When I traveled in June to Jeju Island, southwest of the Korean Peninsula, I looked forward to a glimpse of Nature that Koreans know as the Hawaii of the East. What I found was tradition giving way to technology. Having gathered seafood for their communities for nearly two thousand years, the Korean mermaids known as haenyeo (female divers) will see the Jeju Smart Grid pilot project transform the island with renewable energy. Click here to watch the National Geographic Video of the Korean female divers. Those who live there or travel there will experience the contrast of yin and yang: two complementary forces that balance each other in Nature and the universe. Yang is represented by the sun, light, heat, summer and masculine attributes. Yin is represented by the moon, darkness, cold, winter and feminine attributes.
On Nov. 11th, Jeju Island was officially named one of the New 7 Wonders of Nature . (Click Here to view all 7 Wonders). Jeju is in good company with the other 6 Wonders being (in alphabetical order): the Amazon Rainforest, Halong Bay, Iguazu Falls, Komodo Island, Puerto Princesa Underground River, and Table Mountain. The list began with over 200 nominees that were submitted to The New7Wonders Foundation (in Switzerland) from 2007 to 2009 as the initial part of the selection process.
With breathtaking natural beauty and several UNESCO World Heritage Sites, Jeju Island has a yin that is most signified by the Korean mermaids who have collected shellfish and seaweed for the wellbeing of their fishing villages. As they dive among the volcanic rocks along the shore, the haenyeo dive:
- As many as 30 times per hour at depths of 30 to 100 feet for 2 to 3 minutes at a time;
- Without any special scuba equipment and rely on special breathing techniques to store the oxygen they need for long diving periods at considerable depths;
- Year round at water temperatures in winter that are as low as 50 degrees Fahrenheit;
- With divers’ ages ranging from 45 to 75 years old; the vast majority are over 60 as younger generations seek city-centered jobs.
The island is also famous for the Jeju Olle (walking paths that represent gateways to the world). With over 125 miles of scenic hiking trails throughout Jeju, the Olle has become so famous that Tony Wheeler, the co-founder of Lonely Planet (the world’s largest travel guide book), shared his love of walking at a recent press conference early November after spending a day at Jeju Island . With subtropical forests, turquoise blue waters, lava caves, sandy beaches, craters and mountains, Jeju is full of scenery that seems to originate from the Garden of Eden.
In June 2011, Korea Electric Power Corporation (KEPCO), the largest electric utility in South Korea, announced its plan to collaborate with IBM to build a Total Operations Center at the Jeju Smart Grid Demonstration Complex. The Smart Grid model will enable each home to serve as a micro-grid with residential power derived from solar panels or wind turbines. The infrastructure includes five main showrooms and test facilities owned and run by LG, GS Caltex, SK, POSCO and KEPCO and includes a fully-functioning total operating center (TOC). The show-rooms and test facilities are scattered along the Northeastern corridor of Jeju Island and will be a stark contrast to the natural beauty that has made Jeju a New 7 Wonders finalist. [See the map below.]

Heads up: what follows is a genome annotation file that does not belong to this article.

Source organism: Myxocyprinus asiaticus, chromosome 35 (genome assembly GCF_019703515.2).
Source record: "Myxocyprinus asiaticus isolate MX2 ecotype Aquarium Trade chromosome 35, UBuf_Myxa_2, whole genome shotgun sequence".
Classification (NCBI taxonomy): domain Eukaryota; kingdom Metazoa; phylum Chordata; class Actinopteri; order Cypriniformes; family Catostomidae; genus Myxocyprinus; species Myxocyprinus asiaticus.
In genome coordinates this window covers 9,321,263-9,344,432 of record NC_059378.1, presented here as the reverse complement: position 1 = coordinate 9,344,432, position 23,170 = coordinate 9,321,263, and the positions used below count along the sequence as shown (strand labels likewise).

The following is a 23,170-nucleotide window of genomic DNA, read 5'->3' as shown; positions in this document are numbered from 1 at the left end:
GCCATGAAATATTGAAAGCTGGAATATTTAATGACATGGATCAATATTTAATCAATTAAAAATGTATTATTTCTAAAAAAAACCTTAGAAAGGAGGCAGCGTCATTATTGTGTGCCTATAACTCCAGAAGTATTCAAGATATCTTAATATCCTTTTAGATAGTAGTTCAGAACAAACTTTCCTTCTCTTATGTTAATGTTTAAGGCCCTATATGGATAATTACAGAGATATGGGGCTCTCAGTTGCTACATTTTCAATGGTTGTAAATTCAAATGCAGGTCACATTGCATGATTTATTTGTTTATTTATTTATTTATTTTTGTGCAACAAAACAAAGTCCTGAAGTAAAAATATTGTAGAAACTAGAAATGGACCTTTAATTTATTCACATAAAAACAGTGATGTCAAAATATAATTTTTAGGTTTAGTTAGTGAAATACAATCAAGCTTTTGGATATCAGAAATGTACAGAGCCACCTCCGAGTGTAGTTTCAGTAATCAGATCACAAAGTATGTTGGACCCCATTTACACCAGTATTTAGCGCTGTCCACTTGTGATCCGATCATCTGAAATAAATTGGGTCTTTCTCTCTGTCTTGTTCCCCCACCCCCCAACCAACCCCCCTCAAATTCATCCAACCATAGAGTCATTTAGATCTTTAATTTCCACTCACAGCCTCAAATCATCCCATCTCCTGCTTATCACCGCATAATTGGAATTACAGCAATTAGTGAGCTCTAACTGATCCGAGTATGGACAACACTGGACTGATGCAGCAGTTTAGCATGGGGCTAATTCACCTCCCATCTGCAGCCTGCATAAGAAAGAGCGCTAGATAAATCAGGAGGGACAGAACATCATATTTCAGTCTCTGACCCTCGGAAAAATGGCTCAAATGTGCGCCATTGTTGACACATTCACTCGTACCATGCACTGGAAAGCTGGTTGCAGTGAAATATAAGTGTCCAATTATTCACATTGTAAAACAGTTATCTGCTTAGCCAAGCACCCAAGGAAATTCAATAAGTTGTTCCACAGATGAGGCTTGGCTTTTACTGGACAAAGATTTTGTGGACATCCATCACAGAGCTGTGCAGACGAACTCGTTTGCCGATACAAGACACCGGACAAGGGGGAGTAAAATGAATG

The Jeju Smart Grid Test-bed will become the world’s largest Smart Grid community that allows the testing of the most advanced Smart Grid technologies and R&D results, as well as the development of business models. Nearly 6000 homes will be participating in this program –about 3% of Jeju households. As a comparison within the U.S., the Pecan Street project in Austin, Texas, is ramping to 200 homes and could scale to as many as 1000 residences over a five-year period. Green energy has been part of Jeju livelihood for years. Hundreds of wind turbines hug the shoreline and solar-powered boilers and rooftop solar panels are used by farmers for their daily renewable energy needs. If all succeeds with the Smart Grid pilot program, the Korean government’s goal is to transplant the model to mainland Korea and then to the world.
If you ever travel to Korea, you will enjoy Jeju, for it is a venue that is befitting of Korea’s travel slogan: Be Inspired. While the haenyeo way of life seems to be an anachronism amidst the bustling expansion of the Smart Grid Pilot Program, each has found a way to co-exist with the other. Jeju has found a way to celebrate tradition and technology with several unique tours that describe the benefits of each. Learn more about the variety of Jeju Tour options on the official Korean Travel Site.
As Korea succeeds in converting such a notable portion of Jeju (the Hawaii of the East) to renewable energy, the U.S. should take heed. Just as Korean corporations like Samsung and LG have succeeded in dominating market share in smartphones, televisions, and household appliances, we may find our renewable energy future supplied by Korea. As Korea’s Smart Grid project highlights: Jeju, For the World’s Green Growth.
Will Korea pave the way for Renewable Energy growth in the U.S.? Why or why not?
If you enjoyed reading this, you may also like to read:
- Apple vs. Samsung: Battle of the Green Giants (originally published on Technorati)
- Apple’s Green iCloud to be Solar-Powered (with Infographic)
- Samsung’s Future is a “Green Experience”
- Why Samsung can Win with Green (Eco) Products
© 2011 by Ed Valdez. All rights reserved.
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